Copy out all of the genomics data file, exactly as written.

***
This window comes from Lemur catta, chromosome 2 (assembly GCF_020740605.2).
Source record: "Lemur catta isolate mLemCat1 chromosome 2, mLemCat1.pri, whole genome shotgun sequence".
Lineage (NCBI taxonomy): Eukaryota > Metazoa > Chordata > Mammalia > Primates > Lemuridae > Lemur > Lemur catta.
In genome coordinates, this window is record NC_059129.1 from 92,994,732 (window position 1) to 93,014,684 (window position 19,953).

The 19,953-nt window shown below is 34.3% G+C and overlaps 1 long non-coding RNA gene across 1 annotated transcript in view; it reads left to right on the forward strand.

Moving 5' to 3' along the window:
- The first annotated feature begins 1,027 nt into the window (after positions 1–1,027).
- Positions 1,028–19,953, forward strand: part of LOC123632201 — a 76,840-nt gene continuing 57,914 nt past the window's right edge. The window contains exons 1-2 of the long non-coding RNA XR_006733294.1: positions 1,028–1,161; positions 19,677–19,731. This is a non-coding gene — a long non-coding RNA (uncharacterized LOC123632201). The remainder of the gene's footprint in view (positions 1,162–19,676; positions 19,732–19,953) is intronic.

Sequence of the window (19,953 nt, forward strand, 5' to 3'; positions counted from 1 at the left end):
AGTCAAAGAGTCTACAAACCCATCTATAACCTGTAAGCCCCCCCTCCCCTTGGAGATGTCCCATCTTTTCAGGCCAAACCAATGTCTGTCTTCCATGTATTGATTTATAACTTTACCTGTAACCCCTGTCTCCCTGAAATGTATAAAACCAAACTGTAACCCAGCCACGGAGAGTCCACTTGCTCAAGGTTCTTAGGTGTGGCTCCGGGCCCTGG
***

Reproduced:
This window comes from Lemur catta, chromosome 2 (assembly GCF_020740605.2).
Source record: "Lemur catta isolate mLemCat1 chromosome 2, mLemCat1.pri, whole genome shotgun sequence".
Lineage (NCBI taxonomy): Eukaryota > Metazoa > Chordata > Mammalia > Primates > Lemuridae > Lemur > Lemur catta.
In genome coordinates, this window is record NC_059129.1 from 92,994,732 (window position 1) to 93,014,684 (window position 19,953).

The 19,953-nt window shown below is 34.3% G+C and overlaps 1 long non-coding RNA gene across 1 annotated transcript in view; it reads left to right on the forward strand.

Moving 5' to 3' along the window:
- The first annotated feature begins 1,027 nt into the window (after positions 1–1,027).
- Positions 1,028–19,953, forward strand: part of LOC123632201 — a 76,840-nt gene continuing 57,914 nt past the window's right edge. The window contains exons 1-2 of the long non-coding RNA XR_006733294.1: positions 1,028–1,161; positions 19,677–19,731. This is a non-coding gene — a long non-coding RNA (uncharacterized LOC123632201). The remainder of the gene's footprint in view (positions 1,162–19,676; positions 19,732–19,953) is intronic.

Sequence of the window (19,953 nt, forward strand, 5' to 3'; positions counted from 1 at the left end):
AGTCAAAGAGTCTACAAACCCATCTATAACCTGTAAGCCCCCCCTCCCCTTGGAGATGTCCCATCTTTTCAGGCCAAACCAATGTCTGTCTTCCATGTATTGATTTATAACTTTACCTGTAACCCCTGTCTCCCTGAAATGTATAAAACCAAACTGTAACCCAGCCACGGAGAGTCCACTTGCTCAAGGTTCTTAGGTGTGGCTCCGGGCCCTGG